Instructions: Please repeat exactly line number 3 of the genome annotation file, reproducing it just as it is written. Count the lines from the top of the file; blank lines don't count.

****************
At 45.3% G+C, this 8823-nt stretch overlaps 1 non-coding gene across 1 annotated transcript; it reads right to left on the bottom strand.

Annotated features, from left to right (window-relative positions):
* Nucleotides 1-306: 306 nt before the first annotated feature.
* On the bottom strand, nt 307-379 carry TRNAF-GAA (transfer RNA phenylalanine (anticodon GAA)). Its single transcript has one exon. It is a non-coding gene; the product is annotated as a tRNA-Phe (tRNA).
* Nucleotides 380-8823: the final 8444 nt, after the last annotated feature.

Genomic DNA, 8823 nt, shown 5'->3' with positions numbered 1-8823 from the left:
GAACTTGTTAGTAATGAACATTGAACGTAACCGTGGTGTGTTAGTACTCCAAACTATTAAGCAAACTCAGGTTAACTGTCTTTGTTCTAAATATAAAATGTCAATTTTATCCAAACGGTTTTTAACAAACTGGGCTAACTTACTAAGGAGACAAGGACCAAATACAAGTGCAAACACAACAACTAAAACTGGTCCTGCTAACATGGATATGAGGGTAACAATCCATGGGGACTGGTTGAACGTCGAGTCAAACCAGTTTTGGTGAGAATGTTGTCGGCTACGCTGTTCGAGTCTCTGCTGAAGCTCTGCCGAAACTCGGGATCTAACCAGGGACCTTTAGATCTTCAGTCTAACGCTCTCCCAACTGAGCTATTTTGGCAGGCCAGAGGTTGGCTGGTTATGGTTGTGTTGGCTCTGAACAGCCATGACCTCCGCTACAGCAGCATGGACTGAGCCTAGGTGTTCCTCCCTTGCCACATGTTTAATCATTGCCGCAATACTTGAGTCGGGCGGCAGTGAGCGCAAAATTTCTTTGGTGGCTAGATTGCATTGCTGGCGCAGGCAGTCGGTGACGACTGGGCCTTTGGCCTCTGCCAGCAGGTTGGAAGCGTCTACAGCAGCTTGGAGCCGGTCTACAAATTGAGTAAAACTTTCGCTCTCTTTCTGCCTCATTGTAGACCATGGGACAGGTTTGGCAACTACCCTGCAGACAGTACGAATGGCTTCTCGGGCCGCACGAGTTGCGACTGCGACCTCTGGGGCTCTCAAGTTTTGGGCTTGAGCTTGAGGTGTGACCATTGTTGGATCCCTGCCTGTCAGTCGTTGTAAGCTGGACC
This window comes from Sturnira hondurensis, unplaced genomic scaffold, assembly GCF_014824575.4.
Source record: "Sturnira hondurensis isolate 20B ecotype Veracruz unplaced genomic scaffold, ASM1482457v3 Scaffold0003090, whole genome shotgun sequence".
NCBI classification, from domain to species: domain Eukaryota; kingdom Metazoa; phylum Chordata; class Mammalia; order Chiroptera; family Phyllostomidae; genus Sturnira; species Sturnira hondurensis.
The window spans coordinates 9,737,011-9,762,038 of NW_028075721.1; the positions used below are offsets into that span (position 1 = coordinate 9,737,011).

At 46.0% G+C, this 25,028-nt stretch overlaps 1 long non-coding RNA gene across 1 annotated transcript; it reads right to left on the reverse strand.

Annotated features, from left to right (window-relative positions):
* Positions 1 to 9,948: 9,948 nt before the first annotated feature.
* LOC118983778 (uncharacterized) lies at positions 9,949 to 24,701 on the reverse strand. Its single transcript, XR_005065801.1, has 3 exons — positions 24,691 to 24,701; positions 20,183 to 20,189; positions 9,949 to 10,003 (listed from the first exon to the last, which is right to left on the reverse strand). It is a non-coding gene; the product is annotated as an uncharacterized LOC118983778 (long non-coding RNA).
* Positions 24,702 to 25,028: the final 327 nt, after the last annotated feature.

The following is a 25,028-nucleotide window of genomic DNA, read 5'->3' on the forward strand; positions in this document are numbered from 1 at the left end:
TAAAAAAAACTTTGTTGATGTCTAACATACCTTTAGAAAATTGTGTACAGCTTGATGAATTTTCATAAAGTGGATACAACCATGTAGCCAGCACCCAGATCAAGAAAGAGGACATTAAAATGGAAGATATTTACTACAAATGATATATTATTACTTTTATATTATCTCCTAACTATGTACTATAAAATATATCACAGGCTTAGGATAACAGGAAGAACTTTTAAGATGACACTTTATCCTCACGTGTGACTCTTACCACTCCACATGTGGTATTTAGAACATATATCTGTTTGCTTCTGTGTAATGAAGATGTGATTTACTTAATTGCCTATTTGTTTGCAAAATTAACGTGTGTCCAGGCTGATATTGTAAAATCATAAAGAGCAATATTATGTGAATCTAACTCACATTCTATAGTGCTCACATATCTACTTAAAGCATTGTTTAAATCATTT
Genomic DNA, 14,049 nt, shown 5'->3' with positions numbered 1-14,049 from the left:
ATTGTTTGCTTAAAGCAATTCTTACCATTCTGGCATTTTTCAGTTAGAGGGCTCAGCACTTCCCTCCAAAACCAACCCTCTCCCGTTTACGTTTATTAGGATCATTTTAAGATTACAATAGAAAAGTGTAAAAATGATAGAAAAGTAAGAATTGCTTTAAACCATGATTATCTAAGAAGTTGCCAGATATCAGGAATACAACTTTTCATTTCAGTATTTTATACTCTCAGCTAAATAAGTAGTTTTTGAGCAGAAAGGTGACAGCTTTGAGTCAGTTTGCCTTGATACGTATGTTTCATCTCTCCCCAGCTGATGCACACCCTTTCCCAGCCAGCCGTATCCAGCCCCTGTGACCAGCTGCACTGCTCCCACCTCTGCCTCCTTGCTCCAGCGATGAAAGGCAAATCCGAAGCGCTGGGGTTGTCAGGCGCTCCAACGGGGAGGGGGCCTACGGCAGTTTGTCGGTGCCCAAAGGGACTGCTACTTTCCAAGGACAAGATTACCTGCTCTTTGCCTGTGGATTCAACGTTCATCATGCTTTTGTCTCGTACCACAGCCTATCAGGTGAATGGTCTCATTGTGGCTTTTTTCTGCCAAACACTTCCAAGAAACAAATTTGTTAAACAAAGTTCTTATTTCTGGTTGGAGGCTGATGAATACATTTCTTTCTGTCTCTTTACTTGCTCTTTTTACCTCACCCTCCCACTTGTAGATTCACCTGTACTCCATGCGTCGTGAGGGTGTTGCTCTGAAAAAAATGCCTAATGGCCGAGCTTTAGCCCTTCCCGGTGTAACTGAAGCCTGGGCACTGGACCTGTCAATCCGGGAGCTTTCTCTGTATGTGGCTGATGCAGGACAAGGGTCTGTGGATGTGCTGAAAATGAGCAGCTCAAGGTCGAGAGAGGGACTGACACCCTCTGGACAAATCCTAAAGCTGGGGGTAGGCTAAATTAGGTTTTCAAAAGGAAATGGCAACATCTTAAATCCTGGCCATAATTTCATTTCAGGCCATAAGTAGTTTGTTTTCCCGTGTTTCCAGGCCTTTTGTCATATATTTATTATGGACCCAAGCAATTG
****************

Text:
* Nucleotides 1-306: 306 nt before the first annotated feature.